by Julia Samuel on  December 19, 2016 at 12:27 PM Health Watch
Gum Disease and Rheumatoid Arthritis May Share Common Triggering Factor
  • People with rheumatoid arthritis are more likely than others to suffer from gum disease.
  • Tooth loss is a marker for gum disease which may predict rheumatoid arthritis and its severity.
  • A bacterium, A. actinomycetemcomitans has been found to cause both gum disease and rheumatoid arthritis.
  • Periodontias or gum disease is more common in those with rheumatoid arthritis. A new study suggests that a specific germ may help explain the long-noticed connection between gum disease and rheumatoid arthritis.

    For more than a century, scientists have noticed that people with this inflammatory disease are more likely than others to suffer from gum disease. Researchers began to suspect a common factor was triggering both diseases. "If we're right, this will totally change the view of rheumatoid arthritis and treatment of patients," said study co-author Dr. Felipe Andrade. But cautioned that this is "an early finding that needs confirmation by others."

Rheumatoid arthritis is a chronic form of arthritis linked to an overactive immune system. It can affect a variety of body systems, not just the joints. The disease affects roughly 1.5 million U.S. adults, according to the U.S. Centers for Disease Control and Prevention.

Patients with rheumatoid arthritis had fewer teeth possibly as a result of gum disease. Researchers have also reported that people with gum disease are twice as likely to have rheumatoid arthritis, the study authors said.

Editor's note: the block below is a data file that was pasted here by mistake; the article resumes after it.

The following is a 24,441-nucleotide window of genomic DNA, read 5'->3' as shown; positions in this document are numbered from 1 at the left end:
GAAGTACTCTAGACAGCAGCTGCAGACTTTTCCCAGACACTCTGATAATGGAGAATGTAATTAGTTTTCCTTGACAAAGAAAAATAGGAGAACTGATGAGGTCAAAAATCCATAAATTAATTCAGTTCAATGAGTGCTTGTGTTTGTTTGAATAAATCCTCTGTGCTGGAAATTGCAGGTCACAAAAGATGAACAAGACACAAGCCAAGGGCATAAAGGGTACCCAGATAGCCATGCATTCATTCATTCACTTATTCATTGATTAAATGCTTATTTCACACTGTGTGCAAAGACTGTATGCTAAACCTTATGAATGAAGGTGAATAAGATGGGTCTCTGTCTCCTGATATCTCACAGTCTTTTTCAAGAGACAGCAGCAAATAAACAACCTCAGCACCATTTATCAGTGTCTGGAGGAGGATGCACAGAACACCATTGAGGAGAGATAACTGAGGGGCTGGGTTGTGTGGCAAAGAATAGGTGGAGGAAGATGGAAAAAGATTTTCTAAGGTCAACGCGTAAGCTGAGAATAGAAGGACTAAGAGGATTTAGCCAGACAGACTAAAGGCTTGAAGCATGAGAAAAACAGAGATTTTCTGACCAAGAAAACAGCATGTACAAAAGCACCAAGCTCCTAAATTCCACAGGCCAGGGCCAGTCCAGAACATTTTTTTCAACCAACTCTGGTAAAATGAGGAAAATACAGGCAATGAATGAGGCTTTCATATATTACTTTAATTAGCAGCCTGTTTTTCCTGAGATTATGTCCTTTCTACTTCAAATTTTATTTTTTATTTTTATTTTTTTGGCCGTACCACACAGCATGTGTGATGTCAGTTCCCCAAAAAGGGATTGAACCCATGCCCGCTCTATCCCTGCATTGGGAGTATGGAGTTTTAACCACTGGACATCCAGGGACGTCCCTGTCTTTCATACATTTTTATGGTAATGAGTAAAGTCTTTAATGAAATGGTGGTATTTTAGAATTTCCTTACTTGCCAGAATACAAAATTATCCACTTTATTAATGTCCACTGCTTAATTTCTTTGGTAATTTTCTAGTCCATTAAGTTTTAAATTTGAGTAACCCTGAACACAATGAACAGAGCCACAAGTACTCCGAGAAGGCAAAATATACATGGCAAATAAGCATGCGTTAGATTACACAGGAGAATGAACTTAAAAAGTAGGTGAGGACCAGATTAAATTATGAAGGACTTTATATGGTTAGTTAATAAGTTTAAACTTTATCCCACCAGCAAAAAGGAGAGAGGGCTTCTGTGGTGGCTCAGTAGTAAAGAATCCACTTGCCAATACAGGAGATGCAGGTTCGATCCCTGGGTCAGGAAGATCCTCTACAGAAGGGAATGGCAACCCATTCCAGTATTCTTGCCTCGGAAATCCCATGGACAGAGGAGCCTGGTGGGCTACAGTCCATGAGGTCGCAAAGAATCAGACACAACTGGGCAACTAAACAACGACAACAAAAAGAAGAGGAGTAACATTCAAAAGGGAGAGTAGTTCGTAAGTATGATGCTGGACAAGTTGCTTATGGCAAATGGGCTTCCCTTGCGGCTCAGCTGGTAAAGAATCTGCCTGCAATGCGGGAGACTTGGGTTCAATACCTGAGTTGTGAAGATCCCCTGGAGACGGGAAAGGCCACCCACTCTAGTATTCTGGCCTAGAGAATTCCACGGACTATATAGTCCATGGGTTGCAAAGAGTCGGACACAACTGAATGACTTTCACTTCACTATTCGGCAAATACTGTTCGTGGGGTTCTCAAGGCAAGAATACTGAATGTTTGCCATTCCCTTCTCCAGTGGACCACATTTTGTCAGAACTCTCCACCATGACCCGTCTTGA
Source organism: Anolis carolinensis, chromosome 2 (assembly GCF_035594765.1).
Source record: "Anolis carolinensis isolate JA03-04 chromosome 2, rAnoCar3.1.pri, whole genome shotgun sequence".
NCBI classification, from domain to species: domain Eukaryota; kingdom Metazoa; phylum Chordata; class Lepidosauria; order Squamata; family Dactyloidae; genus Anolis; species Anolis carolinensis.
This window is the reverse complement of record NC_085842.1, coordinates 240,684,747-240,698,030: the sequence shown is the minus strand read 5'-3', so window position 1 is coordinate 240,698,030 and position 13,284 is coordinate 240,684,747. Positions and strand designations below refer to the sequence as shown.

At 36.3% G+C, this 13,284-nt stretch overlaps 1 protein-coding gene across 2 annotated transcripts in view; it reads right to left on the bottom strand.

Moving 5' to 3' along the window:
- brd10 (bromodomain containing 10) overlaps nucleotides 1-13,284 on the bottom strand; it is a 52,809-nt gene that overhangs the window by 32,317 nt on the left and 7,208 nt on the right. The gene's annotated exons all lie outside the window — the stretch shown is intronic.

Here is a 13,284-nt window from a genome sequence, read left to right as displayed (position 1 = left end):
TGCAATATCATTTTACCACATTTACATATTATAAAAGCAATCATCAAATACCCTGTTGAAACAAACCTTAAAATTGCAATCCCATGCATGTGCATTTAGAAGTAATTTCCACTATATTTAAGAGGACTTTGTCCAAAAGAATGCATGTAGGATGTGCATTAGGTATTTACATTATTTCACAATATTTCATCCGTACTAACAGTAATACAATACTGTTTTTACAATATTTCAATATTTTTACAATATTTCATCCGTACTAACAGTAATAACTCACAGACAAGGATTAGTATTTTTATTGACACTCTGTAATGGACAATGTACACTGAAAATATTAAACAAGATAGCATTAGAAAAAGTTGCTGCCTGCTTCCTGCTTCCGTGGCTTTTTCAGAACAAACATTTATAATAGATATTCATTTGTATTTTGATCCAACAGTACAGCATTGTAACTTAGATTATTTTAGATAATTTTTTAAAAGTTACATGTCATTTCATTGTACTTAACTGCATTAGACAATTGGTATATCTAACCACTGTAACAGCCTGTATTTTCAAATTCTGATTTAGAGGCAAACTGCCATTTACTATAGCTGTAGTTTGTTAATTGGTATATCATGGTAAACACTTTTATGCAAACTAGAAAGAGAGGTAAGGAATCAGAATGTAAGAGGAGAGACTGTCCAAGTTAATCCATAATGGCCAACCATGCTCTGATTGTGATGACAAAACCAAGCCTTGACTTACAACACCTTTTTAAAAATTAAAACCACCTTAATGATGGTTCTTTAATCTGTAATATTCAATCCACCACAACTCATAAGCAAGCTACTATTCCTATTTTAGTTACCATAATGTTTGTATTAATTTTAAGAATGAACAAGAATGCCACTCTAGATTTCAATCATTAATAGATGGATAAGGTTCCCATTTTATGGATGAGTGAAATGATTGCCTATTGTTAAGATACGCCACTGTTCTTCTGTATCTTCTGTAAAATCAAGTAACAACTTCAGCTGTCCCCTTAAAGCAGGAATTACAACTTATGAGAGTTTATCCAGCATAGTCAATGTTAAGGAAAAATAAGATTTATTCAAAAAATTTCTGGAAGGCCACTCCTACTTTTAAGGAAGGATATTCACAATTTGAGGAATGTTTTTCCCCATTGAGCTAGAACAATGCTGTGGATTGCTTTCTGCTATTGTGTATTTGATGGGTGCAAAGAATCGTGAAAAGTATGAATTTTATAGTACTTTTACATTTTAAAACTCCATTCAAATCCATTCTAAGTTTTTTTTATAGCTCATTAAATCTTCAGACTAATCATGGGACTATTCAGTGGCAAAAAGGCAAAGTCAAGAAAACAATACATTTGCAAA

"For some time, people thought that people with arthritis didn't have good mobility with their hands and they didn't clean their teeth well," Andrade said.

Andrade's team examined almost 200 samples from the gums of people with rheumatoid arthritis and focused on whether bacteria contributes to both diseases. The researchers looked for evidence of a type of bacteria, called A. actinomycetemcomitans, that's linked to gum disease.

In almost half of the rheumatoid arthritis patients, signs of infection were detected compared to just 11 percent of another group of people without gum disease or rheumatoid arthritis. This finding raises the possibility that the germ could cause both gum disease and rheumatoid arthritis, the study authors suggested. The bacterium may afflict the gums and then cause swelling in the joints as a kind of side effect.

There is also a possibility about the reverse -- whether gum disease could be a side effect of rheumatoid arthritis. A study published in Current Oral Health Reports raised the question of whether the gums might be, in effect, another affected "joint."

However it may be decades before researchers can actually prove a cause-and-effect relationship between the two. Andrade said that "the findings strongly suggest that antibiotics can be an option for treatment of rheumatoid arthritis." Still, the finding about the germ involvement "may eventually prove helpful" in the prevention and treatment of rheumatoid arthritis, said Dr. Scott Zashin, a rheumatologist in Dallas. There have been tremendous breakthroughs in the treatment of rheumatoid arthritis due to the development of biologic-type medications but the cause remains unknown said Zashin.

Zashin said, targeting a bacterium may be especially useful for people who have an increased risk of developing rheumatoid arthritis but haven't developed symptoms, such as family members of rheumatoid arthritis patients. If signs of rheumatoid arthritis were detected early, perhaps treatment could start before these individuals show symptoms, he suggested.

  1. Felipe al., Aggregatibacter actinomycetemcomitans-induced hypercitrullination links periodontal infection to autoimmunity in rheumatoid arthritis, Science Translational Medicine (2016) DOI: 10.1126/scitranslmed.aaj1921.
  2. Mary Anne Dunkin, Rheumatoid Arthritis and Gum Disease, Arthritis Foundation,

Source: Medindia

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